July 20, 2020 Reading Time: 5 minutes

As the United States experiences a surge in COVID-19 outbreaks with most of it concentrated in regions that avoided the earlier wave that struck the Northeast back in March and April, the media has adopted a new explanation to continue its longstanding rationalization of society-wide lockdowns.

As the argument goes, most European states (including those that were harder hit than the US) followed a “responsible” pattern of quashing the virus through heavy-handed lockdowns and shelter-in-place orders, and only began the reopening process when its data-driven models said it was safe to do so. By contrast, the United States allegedly waited too long to lock down, did so ineffectively, and “rushed to reopen” before the virus was under control.

It’s a convenient narrative for justifying the reimposition of lockdowns, as well as politically chastising anyone who questioned their efficacy in the first place. But is it based on any evidence?

To assist in answering that question, we may turn to a helpful tool created by the University of Oxford’s Blavatnik School of Government that allows cross-country comparisons of the COVID policy responses. Among their trackers is a government “stringency index” that “records the strictness of ‘lockdown style’ policies that primarily restrict people’s behaviour.”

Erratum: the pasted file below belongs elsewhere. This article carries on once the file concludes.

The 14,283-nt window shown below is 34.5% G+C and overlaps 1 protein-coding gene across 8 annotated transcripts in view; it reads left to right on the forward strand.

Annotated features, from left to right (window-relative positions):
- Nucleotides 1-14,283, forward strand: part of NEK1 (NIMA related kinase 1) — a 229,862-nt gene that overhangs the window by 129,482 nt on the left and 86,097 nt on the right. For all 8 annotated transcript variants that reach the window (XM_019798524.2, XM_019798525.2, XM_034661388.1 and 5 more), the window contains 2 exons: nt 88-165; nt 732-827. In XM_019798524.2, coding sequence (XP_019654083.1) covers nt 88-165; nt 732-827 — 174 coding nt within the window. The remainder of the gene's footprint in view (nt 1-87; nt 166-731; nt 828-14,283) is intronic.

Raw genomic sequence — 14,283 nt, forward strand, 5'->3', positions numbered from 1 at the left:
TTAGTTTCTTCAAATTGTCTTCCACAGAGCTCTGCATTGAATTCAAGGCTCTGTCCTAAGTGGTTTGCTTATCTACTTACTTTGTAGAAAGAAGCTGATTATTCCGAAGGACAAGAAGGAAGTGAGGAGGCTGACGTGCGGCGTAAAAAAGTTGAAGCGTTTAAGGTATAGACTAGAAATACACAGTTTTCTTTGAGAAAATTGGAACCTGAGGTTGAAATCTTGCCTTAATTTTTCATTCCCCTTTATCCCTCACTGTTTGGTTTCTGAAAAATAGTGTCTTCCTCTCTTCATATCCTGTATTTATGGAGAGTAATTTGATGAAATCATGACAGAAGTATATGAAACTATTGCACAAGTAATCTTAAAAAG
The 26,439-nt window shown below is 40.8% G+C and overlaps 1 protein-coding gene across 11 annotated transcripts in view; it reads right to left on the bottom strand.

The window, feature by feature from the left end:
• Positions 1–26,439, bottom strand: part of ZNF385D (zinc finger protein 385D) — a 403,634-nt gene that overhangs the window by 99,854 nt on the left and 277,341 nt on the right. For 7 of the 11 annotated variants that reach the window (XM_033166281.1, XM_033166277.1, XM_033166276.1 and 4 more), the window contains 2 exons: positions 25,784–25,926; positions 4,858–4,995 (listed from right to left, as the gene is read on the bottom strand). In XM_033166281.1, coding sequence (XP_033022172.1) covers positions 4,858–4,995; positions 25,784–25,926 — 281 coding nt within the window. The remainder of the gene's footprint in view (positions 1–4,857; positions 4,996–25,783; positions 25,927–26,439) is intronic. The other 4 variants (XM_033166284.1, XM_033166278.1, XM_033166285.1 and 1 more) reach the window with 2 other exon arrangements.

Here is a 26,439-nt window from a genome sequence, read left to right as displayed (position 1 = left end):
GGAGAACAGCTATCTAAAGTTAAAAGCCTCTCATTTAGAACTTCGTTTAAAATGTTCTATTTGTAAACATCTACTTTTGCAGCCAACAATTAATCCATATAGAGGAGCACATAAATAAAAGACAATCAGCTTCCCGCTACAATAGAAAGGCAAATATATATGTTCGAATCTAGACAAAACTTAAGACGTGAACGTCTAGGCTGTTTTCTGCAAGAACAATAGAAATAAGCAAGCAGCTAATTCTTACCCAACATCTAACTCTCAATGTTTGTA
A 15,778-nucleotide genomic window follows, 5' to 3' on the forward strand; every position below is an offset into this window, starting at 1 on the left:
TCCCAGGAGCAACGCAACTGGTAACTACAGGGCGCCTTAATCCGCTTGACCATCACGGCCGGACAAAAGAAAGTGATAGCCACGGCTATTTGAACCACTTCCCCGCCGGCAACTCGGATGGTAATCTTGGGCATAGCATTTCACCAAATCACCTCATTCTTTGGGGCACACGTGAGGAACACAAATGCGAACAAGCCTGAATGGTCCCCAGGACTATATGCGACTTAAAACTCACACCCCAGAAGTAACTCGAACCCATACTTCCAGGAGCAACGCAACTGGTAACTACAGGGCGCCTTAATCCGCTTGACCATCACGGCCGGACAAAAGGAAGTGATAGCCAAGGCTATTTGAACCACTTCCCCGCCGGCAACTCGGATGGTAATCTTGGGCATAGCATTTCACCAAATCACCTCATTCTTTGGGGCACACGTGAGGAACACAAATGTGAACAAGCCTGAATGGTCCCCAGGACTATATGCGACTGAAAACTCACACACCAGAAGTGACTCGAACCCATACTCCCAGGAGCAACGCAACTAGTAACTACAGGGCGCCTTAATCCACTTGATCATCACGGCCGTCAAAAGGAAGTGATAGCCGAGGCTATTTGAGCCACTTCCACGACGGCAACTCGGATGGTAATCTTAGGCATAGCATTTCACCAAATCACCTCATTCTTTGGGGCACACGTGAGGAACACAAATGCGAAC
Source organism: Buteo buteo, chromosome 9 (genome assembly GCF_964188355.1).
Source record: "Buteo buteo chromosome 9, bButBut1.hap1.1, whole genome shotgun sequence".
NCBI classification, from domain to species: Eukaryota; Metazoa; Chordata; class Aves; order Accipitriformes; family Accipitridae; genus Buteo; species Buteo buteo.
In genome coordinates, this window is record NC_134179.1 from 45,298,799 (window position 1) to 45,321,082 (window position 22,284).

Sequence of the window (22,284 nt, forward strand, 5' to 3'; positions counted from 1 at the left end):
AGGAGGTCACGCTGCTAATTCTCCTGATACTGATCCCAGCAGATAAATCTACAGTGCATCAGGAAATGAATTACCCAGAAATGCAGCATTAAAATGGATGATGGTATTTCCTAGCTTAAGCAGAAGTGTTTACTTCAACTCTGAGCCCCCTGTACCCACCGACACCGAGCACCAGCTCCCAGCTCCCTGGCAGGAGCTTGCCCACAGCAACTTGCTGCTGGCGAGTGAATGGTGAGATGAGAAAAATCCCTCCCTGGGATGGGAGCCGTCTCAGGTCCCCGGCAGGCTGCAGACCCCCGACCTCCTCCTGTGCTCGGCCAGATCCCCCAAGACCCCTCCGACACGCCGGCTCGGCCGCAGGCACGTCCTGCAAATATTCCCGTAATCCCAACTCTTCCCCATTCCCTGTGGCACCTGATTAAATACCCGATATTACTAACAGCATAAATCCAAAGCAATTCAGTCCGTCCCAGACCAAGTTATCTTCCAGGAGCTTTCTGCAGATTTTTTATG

As described on the project’s website, the stringency index assigns scores on a 0 to 100 point scale to capture the severity of a country’s responses. Points are awarded for the familiar suite of nonpharmaceutical policy interventions, adopted in the name of counteracting COVID. These include school and business closures, event cancellations, restrictions on large gatherings, internal and external travel restrictions, and shelter-in-place or lockdown-style attempts to confine residents to their homes.

The stringency index also tracks how these policies change over time, as countries impose greater restrictions or begin to reopen from their previous lockdown state.

So how does the US stack up against other developed countries that locked down? Were we behind the curve in responding to COVID, and did we reopen too early as the current media narrative claims?